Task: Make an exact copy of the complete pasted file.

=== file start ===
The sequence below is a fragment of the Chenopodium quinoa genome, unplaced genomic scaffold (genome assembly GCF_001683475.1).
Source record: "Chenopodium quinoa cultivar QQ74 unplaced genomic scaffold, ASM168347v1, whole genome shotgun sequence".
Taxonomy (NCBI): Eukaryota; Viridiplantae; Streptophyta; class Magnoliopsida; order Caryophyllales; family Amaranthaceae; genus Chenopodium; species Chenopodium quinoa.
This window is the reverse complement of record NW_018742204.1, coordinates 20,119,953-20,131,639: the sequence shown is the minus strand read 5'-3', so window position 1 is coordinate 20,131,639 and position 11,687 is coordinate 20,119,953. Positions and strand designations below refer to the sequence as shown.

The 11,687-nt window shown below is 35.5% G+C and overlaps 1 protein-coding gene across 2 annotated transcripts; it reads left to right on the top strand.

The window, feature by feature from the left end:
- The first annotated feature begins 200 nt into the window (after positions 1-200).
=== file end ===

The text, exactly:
The sequence below is a fragment of the Chenopodium quinoa genome, unplaced genomic scaffold (genome assembly GCF_001683475.1).
Source record: "Chenopodium quinoa cultivar QQ74 unplaced genomic scaffold, ASM168347v1, whole genome shotgun sequence".
Taxonomy (NCBI): Eukaryota; Viridiplantae; Streptophyta; class Magnoliopsida; order Caryophyllales; family Amaranthaceae; genus Chenopodium; species Chenopodium quinoa.
This window is the reverse complement of record NW_018742204.1, coordinates 20,119,953-20,131,639: the sequence shown is the minus strand read 5'-3', so window position 1 is coordinate 20,131,639 and position 11,687 is coordinate 20,119,953. Positions and strand designations below refer to the sequence as shown.

The 11,687-nt window shown below is 35.5% G+C and overlaps 1 protein-coding gene across 2 annotated transcripts; it reads left to right on the top strand.

The window, feature by feature from the left end:
- The first annotated feature begins 200 nt into the window (after positions 1-200).